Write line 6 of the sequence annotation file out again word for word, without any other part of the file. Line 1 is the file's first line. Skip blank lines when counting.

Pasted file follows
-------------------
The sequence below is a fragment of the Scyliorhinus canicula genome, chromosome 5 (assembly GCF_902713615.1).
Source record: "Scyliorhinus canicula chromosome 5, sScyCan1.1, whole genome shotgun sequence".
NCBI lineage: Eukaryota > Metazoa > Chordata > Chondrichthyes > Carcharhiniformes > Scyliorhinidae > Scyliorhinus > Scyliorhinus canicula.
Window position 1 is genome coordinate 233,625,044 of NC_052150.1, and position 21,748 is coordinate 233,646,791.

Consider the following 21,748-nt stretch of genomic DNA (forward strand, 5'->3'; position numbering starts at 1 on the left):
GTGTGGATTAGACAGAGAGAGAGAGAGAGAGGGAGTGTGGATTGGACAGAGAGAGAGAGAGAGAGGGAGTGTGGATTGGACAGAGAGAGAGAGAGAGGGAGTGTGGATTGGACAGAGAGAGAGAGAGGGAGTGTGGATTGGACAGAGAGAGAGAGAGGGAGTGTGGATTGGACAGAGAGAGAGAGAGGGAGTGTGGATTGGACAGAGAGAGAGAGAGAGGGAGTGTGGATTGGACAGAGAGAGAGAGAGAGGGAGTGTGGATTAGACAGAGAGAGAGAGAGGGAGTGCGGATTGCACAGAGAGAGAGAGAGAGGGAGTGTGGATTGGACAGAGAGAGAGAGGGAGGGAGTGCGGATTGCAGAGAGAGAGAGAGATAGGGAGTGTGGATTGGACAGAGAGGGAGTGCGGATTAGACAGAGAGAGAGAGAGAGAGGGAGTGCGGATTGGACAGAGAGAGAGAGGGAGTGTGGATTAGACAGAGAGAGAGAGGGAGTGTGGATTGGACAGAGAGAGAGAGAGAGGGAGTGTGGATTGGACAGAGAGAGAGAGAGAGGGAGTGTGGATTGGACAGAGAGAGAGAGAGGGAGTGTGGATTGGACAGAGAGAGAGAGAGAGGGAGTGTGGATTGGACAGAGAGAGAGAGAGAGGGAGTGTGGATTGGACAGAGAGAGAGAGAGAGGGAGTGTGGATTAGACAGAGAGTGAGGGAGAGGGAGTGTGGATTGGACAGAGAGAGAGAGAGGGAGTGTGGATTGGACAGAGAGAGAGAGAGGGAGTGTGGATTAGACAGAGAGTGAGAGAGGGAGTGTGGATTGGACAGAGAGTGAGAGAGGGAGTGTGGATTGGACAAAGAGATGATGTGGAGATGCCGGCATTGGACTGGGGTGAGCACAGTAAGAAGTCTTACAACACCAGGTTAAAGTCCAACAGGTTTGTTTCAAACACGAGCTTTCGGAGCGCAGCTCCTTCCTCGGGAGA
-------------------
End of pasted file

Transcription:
GTGTGGATTAGACAGAGAGAGAGAGAGAGAGGGAGTGTGGATTGGACAGAGAGAGAGAGAGAGAGGGAGTGTGGATTGGACAGAGAGAGAGAGAGAGGGAGTGTGGATTGGACAGAGAGAGAGAGAGGGAGTGTGGATTGGACAGAGAGAGAGAGAGGGAGTGTGGATTGGACAGAGAGAGAGAGAGGGAGTGTGGATTGGACAGAGAGAGAGAGAGAGGGAGTGTGGATTGGACAGAGAGAGAGAGAGAGGGAGTGTGGATTAGACAGAGAGAGAGAGAGGGAGTGCGGATTGCACAGAGAGAGAGAGAGAGGGAGTGTGGATTGGACAGAGAGAGAGAGGGAGGGAGTGCGGATTGCAGAGAGAGAGAGAGATAGGGAGTGTGGATTGGACAGAGAGGGAGTGCGGATTAGACAGAGAGAGAGAGAGAGAGGGAGTGCGGATTGGACAGAGAGAGAGAGGGAGTGTGGATTAGACAGAGAGAGAGAGGGAGTGTGGATTGGACAGAGAGAGAGAGAGAGGGAGTGTGGATTGGACAGAGAGAGAGAGAGAGGGAGTGTGGATTGGACAGAGAGAGAGAGAGGGAGTGTGGATTGGACAGAGAGAGAGAGAGAGGGAGTGTGGATTGGACAGAGAGAGAGAGAGAGGGAGTGTGGATTGGACAGAGAGAGAGAGAGAGGGAGTGTGGATTAGACAGAGAGTGAGGGAGAGGGAGTGTGGATTGGACAGAGAGAGAGAGAGGGAGTGTGGATTGGACAGAGAGAGAGAGAGGGAGTGTGGATTAGACAGAGAGTGAGAGAGGGAGTGTGGATTGGACAGAGAGTGAGAGAGGGAGTGTGGATTGGACAAAGAGATGATGTGGAGATGCCGGCATTGGACTGGGGTGAGCACAGTAAGAAGTCTTACAACACCAGGTTAAAGTCCAACAGGTTTGTTTCAAACACGAGCTTTCGGAGCGCAGCTCCTTCCTCGGGAGA